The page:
Progressive loss of renal function is a chronic process that typically evolves over decades. It ranges from mild, asymptomatic loss of function associated with normal ageing, to progressive decline associated with high cardiovascular morbidity and mortality, eventually necessitating renal replacement therapy by dialysis or renal transplantation.

After a renal transplantation, the process of progressive loss of function associated with increased cardiovascular risk continues to dictate outcome.

Effectively targeting chronic loss of renal function and its complications requires a multifactorial approach and a lifetime perspective in order to be able to account for the specific characteristics of each of the subsequent stage where each stage also carries the heritage of the preceding stages.

This multifactorial approach should identify synergistic targets for treatment, including both pharmacological and non-pharmacological, lifestyle and nutrition, interventions.

We cover the full range of investigative approaches, from basic science, via experimental and clinical intervention studies to clinical implementation, and dissemination in clinical care and society. This includes:  

  1. Experimental studies aimed at dissecting underlying pathophysiological mechanisms in animal studies, in in vitro cell culture conditions and in the human experimental set-up.  
  2. Intervention studies including pharmacological intervention, lifestyle intervention and a combination of these.
  3. Cohort studies to identify prognostic factors in the general population, populations at high risk for renal disease such as diabetes, and cardiac and/or renal patient populations, including native renal disease, transplant recipients and kidney donors.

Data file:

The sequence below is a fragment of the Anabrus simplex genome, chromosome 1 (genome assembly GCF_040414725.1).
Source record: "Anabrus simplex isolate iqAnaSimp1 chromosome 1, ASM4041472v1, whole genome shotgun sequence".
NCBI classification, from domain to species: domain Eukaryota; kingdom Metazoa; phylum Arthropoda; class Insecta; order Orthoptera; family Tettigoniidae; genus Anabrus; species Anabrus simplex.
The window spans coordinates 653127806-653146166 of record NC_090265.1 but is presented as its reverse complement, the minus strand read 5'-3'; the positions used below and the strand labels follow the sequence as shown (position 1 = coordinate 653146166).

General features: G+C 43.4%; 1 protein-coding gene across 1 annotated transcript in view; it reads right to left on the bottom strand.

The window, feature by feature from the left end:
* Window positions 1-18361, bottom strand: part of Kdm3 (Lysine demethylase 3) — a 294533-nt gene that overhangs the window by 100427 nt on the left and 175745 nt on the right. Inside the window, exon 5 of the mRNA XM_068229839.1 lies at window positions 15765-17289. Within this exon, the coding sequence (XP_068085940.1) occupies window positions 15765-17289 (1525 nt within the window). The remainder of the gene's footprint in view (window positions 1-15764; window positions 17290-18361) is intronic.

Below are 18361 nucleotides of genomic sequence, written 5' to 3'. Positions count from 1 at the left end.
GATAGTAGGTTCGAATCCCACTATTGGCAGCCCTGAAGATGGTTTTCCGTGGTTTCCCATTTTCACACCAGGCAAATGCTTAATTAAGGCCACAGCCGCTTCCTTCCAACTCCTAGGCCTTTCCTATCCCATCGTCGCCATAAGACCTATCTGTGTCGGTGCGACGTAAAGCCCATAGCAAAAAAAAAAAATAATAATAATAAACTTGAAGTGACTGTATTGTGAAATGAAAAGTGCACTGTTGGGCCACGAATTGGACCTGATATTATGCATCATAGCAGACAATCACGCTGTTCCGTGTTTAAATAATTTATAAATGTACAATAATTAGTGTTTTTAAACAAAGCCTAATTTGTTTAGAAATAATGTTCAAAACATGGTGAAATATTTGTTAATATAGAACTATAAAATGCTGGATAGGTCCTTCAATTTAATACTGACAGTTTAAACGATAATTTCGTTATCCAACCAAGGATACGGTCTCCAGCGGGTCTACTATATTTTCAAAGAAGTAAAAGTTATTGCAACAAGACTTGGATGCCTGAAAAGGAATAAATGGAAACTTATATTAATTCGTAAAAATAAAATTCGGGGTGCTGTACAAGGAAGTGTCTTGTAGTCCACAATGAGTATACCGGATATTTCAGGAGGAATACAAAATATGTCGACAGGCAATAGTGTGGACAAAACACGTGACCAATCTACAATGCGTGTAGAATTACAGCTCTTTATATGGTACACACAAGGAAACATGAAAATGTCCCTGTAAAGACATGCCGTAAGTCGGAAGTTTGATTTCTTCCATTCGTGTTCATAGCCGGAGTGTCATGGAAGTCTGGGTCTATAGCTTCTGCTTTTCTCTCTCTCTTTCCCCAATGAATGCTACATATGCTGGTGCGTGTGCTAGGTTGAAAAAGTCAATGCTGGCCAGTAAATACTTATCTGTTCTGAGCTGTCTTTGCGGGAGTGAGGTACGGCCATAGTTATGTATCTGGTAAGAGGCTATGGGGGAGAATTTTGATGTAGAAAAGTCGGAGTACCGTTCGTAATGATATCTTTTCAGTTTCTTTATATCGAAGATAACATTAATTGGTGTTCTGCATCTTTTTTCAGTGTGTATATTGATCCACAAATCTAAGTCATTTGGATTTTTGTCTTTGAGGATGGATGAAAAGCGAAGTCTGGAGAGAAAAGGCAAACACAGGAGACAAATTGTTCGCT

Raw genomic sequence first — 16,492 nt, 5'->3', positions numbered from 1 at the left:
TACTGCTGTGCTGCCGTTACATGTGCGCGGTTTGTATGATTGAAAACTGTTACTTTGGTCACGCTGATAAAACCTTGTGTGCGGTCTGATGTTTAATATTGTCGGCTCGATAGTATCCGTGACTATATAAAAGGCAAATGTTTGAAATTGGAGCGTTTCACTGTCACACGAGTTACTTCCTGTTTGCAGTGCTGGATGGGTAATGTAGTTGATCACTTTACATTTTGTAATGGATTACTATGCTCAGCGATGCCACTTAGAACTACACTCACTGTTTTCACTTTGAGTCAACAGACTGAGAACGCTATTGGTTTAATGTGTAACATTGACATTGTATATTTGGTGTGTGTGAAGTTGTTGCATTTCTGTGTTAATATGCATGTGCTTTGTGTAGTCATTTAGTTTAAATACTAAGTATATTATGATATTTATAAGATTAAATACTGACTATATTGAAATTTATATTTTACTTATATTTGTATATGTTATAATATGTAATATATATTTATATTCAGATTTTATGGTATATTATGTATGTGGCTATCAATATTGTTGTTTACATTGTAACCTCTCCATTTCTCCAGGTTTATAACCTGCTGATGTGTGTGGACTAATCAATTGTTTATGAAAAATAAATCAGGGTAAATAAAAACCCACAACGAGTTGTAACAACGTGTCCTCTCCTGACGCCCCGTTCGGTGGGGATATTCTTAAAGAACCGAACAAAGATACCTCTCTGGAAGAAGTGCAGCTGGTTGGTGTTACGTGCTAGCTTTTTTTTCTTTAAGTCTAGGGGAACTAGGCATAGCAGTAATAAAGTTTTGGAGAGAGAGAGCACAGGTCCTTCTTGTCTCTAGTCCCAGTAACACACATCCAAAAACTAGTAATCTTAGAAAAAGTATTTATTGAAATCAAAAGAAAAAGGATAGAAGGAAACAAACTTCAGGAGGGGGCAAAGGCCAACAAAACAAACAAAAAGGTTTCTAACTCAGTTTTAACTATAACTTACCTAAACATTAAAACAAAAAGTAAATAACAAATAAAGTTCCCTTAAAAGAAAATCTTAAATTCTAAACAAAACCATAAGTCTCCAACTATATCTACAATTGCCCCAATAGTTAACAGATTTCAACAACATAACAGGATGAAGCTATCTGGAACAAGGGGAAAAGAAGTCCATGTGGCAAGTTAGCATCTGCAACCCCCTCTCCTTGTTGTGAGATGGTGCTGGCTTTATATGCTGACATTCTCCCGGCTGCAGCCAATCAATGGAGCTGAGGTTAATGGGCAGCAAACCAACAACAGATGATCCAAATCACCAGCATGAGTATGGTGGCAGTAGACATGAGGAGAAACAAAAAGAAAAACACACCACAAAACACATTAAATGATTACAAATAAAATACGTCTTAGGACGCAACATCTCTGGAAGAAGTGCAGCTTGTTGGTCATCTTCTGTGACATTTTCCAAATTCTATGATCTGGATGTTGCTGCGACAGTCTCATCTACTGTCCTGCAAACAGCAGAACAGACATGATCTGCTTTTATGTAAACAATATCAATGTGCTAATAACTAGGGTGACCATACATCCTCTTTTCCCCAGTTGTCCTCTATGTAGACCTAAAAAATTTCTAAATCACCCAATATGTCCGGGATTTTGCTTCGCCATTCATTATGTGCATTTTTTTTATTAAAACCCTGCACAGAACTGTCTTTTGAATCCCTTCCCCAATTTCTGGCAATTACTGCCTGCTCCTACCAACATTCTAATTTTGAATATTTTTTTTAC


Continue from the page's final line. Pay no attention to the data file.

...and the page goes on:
Relevance

Nephrology a resource for expertise on lifestyle-monitoring and -management

A longitudinal, lifelong approach, spanning different stages of the lifeline, is at the core of research on progressive renal function loss and its complications. The data, resources, and concepts originating from such a lifelong longitudinal approach will be of great value for healthy ageing research in a broader sense.
 

Lifestyle monitoring

Lifestyle factors contributing to accelerated ageing, including nutritional factors, weight excess, lack of physical activity and environmental toxins, have enhanced impact in patients with renal impairment, by the poor homeostatic and buffering capacity of the kidney, with often easily apparent adverse clinical consequences. Hence, lifestyle-monitoring and lifestyle management, with emphasis on dietary intervention, has traditionally been a main focus in nephrology, with a strong tradition in secondary and tertiary prevention in patients with advanced renal disease where rigorous lifestyle management is a prerequisite for survival.

Impact outside the domain of advanced renal disease

Over the last years, the value of this expertise for application in larger populations, including earlier stages of renal impairment, patients with heart failure, high risk groups with diabetes and/or primary cardiovascular disease, and hypertension and overweight in the general population has been increasingly recognized. Thus, nephrology serves as a resource for expertise on lifestyle-monitoring and -management, that has immense innovative potential for elaboration outside the domain of advanced renal disease, into the domain of healthy ageing for larger populations.